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CT’s Economic Health in 2023 Had Positives, But Still Ways to Go

Over the past year, Connecticut’s labor market added 11,200 new positions across its industry supersectors, increasing the total payroll jobs to 1.70 million — a 16-year-high, according to the state’s Department of Labor (DOL) annual benchmark report. 

The achievement was boosted by gains in Educational and Health Services; Government; Trade, Transportation and Utilities; Professional and Business Services; Leisure and Hospitality; and Other Services. These sectors offset losses in Manufacturing; Financial Activities; Construction; and Information. (See Table 1 Below for Exact Numbers) 

While the growth in several supersectors is encouraging, it should be noted that gains in ‘Government’ are not exactly a cost-benefit since the positions require taxpayer dollars to exist in the first place, which counteract private sector increases and deplete residents’ disposable income. 

Nevertheless, last year was monumental in that Connecticut recovered and then exceeded the number of jobs lost (-291,100) due to the Covid-19 lockdowns from March to April 2020 by 101.6% in total and 102.9% in the private sector. Additionally, the state finally surpassed the number of people employed in the private sector prior to the Great Recession in 2008.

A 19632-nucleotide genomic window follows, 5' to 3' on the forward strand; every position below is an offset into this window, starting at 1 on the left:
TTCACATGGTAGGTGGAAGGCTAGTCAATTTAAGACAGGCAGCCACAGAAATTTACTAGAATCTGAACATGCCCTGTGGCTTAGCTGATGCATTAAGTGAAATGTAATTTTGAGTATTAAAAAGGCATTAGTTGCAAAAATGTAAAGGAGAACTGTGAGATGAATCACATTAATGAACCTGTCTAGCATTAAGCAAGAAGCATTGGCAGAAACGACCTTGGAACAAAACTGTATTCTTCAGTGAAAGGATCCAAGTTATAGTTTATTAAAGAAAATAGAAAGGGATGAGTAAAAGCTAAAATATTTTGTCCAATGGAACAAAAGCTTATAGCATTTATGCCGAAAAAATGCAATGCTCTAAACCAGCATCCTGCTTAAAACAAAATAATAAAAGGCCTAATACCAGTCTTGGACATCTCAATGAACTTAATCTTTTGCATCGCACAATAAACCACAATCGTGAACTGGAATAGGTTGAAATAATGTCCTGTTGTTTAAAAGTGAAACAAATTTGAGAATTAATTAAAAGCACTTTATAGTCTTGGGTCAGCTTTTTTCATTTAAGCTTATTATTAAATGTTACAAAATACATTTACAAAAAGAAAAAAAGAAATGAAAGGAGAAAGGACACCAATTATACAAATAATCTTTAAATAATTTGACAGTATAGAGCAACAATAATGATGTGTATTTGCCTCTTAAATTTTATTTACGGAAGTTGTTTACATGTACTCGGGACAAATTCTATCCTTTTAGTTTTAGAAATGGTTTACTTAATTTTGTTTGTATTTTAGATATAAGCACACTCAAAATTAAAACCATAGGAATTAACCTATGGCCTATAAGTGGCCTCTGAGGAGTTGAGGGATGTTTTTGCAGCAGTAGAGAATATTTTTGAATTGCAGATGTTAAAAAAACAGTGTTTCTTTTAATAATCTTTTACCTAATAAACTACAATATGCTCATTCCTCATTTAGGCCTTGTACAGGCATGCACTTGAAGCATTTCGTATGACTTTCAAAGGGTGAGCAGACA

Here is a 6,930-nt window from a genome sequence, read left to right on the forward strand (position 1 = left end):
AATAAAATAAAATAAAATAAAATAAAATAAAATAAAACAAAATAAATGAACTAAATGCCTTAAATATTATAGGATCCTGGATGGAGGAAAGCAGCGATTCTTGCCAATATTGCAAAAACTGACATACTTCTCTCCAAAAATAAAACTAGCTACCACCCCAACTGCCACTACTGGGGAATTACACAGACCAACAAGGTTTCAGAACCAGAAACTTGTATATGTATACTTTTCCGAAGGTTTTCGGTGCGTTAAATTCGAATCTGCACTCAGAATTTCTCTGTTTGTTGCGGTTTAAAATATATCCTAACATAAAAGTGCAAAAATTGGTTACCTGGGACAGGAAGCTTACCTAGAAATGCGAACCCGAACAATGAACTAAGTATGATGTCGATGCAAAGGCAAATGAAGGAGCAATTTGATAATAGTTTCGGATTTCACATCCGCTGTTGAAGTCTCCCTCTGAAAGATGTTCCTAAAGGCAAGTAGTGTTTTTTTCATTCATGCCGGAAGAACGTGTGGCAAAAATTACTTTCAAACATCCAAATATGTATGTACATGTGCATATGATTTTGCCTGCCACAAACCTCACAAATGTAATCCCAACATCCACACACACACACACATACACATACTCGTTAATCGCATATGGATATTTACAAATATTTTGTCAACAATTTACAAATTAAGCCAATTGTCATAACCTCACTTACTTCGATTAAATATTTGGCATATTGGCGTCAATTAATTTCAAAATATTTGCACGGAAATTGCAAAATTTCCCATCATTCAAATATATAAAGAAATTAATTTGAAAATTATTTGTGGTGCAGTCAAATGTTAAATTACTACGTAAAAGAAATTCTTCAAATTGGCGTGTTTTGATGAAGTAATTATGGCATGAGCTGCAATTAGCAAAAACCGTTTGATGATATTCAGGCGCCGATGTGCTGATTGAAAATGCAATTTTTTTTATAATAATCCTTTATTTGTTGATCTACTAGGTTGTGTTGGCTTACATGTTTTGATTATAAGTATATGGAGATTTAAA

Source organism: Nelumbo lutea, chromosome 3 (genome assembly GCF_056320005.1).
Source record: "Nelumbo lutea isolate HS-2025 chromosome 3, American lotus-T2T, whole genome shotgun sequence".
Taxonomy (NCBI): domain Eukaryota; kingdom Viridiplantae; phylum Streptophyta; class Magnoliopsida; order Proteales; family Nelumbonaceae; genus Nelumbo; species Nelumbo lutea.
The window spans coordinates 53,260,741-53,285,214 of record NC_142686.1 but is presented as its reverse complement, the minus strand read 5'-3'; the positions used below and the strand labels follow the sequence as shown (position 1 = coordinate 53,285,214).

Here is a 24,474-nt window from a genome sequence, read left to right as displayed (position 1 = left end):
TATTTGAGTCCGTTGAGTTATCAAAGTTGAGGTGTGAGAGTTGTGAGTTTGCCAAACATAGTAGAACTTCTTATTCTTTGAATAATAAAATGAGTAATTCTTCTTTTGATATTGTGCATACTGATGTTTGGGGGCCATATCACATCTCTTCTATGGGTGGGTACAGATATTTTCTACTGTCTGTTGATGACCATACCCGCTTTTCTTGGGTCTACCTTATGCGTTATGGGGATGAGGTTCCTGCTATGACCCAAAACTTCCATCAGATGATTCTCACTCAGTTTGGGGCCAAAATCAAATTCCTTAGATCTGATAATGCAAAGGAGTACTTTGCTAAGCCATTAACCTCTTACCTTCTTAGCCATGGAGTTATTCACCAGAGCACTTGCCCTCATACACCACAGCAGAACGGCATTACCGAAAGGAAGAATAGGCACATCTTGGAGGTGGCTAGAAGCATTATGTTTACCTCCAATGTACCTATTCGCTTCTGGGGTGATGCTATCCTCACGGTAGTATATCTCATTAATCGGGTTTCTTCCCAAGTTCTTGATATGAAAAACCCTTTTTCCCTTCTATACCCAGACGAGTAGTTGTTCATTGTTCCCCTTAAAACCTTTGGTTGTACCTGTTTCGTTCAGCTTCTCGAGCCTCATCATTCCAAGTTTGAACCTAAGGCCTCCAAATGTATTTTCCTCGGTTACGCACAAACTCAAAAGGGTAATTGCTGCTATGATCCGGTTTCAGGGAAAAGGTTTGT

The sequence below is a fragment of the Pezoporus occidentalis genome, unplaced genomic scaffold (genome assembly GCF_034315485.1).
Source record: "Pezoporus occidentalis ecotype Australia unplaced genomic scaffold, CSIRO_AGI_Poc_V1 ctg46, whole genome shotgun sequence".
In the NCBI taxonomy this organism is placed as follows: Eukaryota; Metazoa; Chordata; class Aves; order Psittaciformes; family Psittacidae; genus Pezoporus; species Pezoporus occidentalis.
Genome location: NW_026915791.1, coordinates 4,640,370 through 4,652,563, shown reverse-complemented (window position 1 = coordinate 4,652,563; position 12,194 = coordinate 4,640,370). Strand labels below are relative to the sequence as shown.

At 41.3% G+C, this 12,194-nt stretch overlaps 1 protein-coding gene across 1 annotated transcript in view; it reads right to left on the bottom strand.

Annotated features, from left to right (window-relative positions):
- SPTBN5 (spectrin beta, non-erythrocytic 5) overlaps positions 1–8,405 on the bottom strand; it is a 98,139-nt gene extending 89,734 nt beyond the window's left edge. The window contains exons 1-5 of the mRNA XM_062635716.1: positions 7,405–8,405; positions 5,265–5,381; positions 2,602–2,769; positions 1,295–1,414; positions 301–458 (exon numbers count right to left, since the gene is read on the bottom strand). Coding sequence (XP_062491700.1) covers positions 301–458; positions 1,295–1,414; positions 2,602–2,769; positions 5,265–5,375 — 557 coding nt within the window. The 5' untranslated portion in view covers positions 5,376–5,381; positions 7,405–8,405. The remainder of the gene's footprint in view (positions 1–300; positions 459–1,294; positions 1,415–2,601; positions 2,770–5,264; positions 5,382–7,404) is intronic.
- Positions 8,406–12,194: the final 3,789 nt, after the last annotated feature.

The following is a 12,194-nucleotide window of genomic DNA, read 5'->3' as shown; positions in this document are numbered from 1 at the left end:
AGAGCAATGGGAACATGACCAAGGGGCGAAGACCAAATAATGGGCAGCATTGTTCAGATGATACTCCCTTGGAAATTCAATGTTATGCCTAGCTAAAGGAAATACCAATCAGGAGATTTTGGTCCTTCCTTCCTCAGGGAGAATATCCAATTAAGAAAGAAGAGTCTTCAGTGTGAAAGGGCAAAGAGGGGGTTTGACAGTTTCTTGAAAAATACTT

“We have stable and sustained job growth, an increasing labor force participation rate, and we have, so far, weathered the impacts of COVID variants, supply chain disruptions, inflation, and the possibility of a recession,” DOL Commissioner Danté Bartolomeo stated in a press release. “Connecticut’s economy is in good shape and poised to continue growing.” 

The annual benchmark report coincided with an account of January 2024’s job numbers, which also experienced growth, adding 7,400 new jobs in six of the ten state supersectors. (See Table 2 Below for Exact Numbers)  

While the positive trends are certainly worthy of celebration, the latest report does not necessarily indicate Connecticut’s labor market is on the cusp of becoming an economic powerhouse. Gov. Ned Lamont even told Connecticut job creators that the state “still has a long way to go” in remedying past financial issues at the Connecticut Business and Industry Association’s (CBIA) Economic Summit + Outlook 2024 conference on Jan. 18.  

To be sure, the Constitution State fared better than most of our New England neighbors in the number of jobs added apart from Massachusetts, and unsurprisingly fell behind other more-populated regional players such as New York, Pennsylvania and New Jersey. However, Connecticut finished at the bottom in terms of a percentage increase in the workforce. (See Table 3 for Exact Numbers from the U.S. Bureau of Labor Statistics) 

Still, groups like AdvanceCT believe Connecticut is a “premier destination for businesses, large and small,” yet my colleagues President Carol Platt Liebau and Director of Policy David Flemming suggest this assertion is “premature,” as they recently wrote in the Hartford Courant. Yet it’s not only them cautioning optimists on the state’s economic ascendancy. Other outlets agree, including: